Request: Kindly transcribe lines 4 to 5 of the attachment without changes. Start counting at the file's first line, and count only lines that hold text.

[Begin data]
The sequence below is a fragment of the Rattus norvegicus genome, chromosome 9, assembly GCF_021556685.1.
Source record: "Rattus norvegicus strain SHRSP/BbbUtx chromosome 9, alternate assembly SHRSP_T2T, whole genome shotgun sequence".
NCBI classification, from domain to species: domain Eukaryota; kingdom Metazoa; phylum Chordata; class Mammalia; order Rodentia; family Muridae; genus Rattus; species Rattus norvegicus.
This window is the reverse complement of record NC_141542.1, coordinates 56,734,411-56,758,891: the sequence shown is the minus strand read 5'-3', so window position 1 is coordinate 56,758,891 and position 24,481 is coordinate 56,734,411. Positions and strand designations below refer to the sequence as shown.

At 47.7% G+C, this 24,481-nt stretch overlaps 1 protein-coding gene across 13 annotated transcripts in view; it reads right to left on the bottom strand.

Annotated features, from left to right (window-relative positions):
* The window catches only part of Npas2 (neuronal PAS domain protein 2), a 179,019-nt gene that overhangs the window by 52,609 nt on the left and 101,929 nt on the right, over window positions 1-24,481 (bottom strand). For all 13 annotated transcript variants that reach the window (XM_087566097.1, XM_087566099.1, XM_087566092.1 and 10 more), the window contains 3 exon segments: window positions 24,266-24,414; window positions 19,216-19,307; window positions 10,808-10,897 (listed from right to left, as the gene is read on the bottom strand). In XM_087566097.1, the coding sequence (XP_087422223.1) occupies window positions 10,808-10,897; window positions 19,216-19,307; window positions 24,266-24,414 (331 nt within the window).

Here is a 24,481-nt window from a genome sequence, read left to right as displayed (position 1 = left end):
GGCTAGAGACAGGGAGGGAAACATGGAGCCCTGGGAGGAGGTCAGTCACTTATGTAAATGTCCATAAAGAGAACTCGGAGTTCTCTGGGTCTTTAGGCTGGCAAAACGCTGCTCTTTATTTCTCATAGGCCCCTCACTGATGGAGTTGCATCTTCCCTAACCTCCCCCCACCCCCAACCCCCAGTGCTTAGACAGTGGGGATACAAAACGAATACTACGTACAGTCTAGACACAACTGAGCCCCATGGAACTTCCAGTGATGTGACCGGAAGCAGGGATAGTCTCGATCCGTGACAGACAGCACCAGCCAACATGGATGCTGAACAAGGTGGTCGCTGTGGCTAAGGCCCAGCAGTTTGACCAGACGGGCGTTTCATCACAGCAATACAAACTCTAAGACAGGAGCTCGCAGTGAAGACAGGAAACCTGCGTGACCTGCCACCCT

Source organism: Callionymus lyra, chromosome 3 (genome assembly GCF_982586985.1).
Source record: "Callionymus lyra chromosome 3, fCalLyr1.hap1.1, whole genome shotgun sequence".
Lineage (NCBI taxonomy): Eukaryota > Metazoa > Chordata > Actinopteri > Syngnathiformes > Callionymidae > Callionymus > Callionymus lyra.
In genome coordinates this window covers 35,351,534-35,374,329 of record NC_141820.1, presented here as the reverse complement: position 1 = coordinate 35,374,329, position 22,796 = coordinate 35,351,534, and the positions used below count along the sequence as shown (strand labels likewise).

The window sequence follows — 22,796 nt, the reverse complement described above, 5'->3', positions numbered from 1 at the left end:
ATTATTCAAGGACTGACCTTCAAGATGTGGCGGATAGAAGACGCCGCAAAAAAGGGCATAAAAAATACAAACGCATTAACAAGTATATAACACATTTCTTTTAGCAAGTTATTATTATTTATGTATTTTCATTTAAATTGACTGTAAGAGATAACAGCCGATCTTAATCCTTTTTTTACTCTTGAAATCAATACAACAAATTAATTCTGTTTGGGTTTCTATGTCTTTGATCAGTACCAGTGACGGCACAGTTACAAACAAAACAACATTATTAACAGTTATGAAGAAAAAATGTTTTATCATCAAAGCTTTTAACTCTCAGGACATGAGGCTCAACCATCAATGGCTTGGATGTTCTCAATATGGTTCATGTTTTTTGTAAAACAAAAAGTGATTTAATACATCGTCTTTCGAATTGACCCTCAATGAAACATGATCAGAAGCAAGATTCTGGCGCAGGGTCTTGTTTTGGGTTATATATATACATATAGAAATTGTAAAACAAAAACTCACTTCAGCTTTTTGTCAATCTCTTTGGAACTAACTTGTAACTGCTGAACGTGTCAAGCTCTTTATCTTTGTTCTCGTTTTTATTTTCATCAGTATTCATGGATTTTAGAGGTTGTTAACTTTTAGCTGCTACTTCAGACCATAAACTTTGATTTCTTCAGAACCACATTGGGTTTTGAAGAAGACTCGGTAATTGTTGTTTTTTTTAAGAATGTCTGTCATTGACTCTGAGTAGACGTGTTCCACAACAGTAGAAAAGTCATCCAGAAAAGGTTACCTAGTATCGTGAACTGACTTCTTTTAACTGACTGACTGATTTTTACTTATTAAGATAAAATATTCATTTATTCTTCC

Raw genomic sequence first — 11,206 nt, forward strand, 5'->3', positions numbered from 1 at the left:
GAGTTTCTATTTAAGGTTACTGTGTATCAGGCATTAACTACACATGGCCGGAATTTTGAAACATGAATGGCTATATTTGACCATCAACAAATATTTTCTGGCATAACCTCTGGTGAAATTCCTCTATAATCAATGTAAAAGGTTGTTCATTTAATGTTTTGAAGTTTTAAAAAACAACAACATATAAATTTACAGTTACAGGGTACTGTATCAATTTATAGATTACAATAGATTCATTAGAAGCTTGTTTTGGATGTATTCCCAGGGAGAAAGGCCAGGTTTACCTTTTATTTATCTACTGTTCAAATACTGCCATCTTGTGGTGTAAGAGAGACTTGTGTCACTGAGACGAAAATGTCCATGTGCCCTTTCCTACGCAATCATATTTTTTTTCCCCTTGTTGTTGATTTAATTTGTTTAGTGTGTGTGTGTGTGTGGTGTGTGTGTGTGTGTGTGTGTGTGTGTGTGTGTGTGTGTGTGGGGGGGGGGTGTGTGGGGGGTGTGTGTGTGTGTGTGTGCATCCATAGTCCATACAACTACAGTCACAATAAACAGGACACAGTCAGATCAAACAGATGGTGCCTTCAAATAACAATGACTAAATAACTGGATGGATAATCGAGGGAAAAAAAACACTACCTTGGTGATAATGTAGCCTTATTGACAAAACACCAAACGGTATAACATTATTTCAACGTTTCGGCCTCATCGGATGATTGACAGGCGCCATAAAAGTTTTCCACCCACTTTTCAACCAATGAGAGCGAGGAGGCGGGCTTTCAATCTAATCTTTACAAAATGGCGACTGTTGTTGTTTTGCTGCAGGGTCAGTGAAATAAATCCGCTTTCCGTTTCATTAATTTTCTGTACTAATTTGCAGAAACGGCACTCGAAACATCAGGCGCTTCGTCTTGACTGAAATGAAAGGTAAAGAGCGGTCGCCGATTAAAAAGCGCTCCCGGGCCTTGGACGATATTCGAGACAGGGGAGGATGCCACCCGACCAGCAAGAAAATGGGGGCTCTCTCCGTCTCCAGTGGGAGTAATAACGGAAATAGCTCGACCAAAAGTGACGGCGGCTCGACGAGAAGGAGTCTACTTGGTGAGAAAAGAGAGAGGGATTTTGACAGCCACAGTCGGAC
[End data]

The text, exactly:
This window is the reverse complement of record NC_141542.1, coordinates 56,734,411-56,758,891: the sequence shown is the minus strand read 5'-3', so window position 1 is coordinate 56,758,891 and position 24,481 is coordinate 56,734,411. Positions and strand designations below refer to the sequence as shown.

At 47.7% G+C, this 24,481-nt stretch overlaps 1 protein-coding gene across 13 annotated transcripts in view; it reads right to left on the bottom strand.